Williams, K.D. (2007). Ostracism. Annual Review of Psychology, 58, 425-452. doi: 10.1146/annurev.psych.58.110405.085641.

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Understanding others’ minds: Social context matters

Paula Fischer – PhD Candidate, Cognitive Development Centre, Department of Cognitive Science, Central European University

Imagine that you are walking with your friend through the forest, and suddenly you find yourselves next to a bush filled with red berries. Let’s suppose that you know a lot about different plants, and you immediately recognise that these berries are not only red berries, but that they are also dangerous. In fact, they are poisonous. However, you can see the sparkle in your friend’s eyes, and that he is already reaching towards the berries to replenish his energy levels after the long walk. What do you do? Well, if you would like to save the life of your friend, or at least prevent him from an unpleasant experience, you would warn him. You would do this because you understand that he believes that these berries are good to eat, and you know that he wouldn’t go for these berries if he knew that they were dangerous.

From this example and other everyday experiences, we can see that humans possess highly sophisticated abilities to ‘read’ others’ minds. This ability, called the Theory of Mind (ToM), enables us to attribute mental states to others, and to make predictions and draw inferences from their behavior and actions to their mental states. It is therefore essential for social interactions, because it underpins our being able to effectively coordinate and communicate with others. Researchers have been investigating this ability’s characteristics for decades, and much of this research has focused on when and how it develops. In this post, I will propose that one avenue for making progress in resolving open questions about the development of ToM can be made by appealing to when we use ToM.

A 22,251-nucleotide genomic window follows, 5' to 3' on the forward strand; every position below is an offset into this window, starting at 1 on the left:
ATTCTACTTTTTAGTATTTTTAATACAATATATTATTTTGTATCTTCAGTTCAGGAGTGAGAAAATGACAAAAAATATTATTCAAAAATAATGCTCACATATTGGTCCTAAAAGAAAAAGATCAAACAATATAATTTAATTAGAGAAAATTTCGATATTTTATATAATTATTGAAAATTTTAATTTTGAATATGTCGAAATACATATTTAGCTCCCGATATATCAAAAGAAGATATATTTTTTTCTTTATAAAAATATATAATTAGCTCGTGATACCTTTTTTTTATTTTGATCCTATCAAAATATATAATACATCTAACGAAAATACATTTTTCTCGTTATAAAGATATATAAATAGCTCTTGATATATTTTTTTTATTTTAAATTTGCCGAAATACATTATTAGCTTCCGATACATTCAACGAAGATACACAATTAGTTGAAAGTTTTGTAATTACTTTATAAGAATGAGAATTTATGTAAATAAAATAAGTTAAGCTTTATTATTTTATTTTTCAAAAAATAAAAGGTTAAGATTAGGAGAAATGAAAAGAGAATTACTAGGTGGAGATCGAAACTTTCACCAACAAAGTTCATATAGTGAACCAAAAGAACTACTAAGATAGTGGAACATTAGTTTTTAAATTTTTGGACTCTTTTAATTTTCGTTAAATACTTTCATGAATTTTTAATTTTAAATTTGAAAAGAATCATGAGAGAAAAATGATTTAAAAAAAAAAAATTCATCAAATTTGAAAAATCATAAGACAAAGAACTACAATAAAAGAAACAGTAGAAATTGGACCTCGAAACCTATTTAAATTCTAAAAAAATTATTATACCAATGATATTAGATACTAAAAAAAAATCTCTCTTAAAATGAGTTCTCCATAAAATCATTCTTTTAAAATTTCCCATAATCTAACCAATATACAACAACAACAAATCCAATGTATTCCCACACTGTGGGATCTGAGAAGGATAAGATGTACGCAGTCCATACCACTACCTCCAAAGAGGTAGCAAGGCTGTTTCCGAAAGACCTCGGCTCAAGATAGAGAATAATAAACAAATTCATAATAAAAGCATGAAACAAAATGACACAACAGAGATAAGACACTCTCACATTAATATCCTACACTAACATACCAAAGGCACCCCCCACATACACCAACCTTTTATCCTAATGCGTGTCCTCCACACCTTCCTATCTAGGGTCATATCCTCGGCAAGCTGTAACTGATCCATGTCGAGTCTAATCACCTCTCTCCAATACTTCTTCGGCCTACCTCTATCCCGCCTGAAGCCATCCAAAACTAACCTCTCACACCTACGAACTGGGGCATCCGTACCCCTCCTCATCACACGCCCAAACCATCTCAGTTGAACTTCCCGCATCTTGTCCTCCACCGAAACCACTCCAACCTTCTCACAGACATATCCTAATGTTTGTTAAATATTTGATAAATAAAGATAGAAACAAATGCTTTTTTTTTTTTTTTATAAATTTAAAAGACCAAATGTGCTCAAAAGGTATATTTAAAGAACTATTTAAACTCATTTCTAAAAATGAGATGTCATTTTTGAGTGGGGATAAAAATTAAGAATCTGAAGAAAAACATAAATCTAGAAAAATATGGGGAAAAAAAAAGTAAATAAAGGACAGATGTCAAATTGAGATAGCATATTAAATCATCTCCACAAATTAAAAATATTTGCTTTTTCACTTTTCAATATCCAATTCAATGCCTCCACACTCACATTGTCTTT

Since Dennett (1978) pointed out that attributing true beliefs to others cannot be empirically distinguished from agents simply making predictions about the actions of others on the basis of their own knowledge and beliefs about the world, the conventional test for ToM became probing false belief (FB) understanding. One typical way to test for the understanding of false beliefs in children is the location-change task (Wimmer & Perner 1983; Baron-Cohen, Leslie & Frith, 1985). In such a standard false belief task, participants are exposed to a story in which the main character has a false belief regarding a location of an object (as a second character changed its location while she was absent). When to explicitly indicate where the first character will look for the object, children typically fail to take into account her false belief before the age of 4, answering (or pointing) towards the new (actual) location of the object (Wimmer & Perner, 1983, Perner, Leekam & Wimmer, 1987).

There has been an ongoing debate as to whether the ability to understand others’ (false) beliefs is early developing, or whether it develops only from around the age of 4 with the emergence of other abilities, e.g. executive function and language (see for example Slade & Ruffmann, 2005). Two main lines of research have collected evidence either for or against these statements. One line of research which uses implicit measures of false-belief understanding, mostly influenced by Leslie’s theory on pretence (Leslie, 1987), suggests that infants are sensitive to others’ beliefs from very early on. For example, Onishi and Baillargeon (2005) found evidence of false-belief understanding in 15-month-olds using a violation of expectations paradigm (see Scott & Baillargeon, 2017 for a review on this research). The other line of research instead suggests that full-blown ToM develops only after the age of 4. This line of research attempts to explain positive findings with younger infants by appealing to either low level cues (e.g. Heyes, 2014), or a minimal ToM account (Apperly & Butterfill 2009) which proposes that an early developing system is rich enough to represent belief-like states only (but not beliefs per se).

How can this puzzle regarding early mind reading be solved? One may ask: if there is a conceptual change around the age of 4, then what exactly happens around that time that allows or triggers such change? I will suggest that focusing on why ToM is crucial in several aspects of our everyday social lives (from language development and communication, to cooperation and altruistic behaviour) may provide a means of answering this question.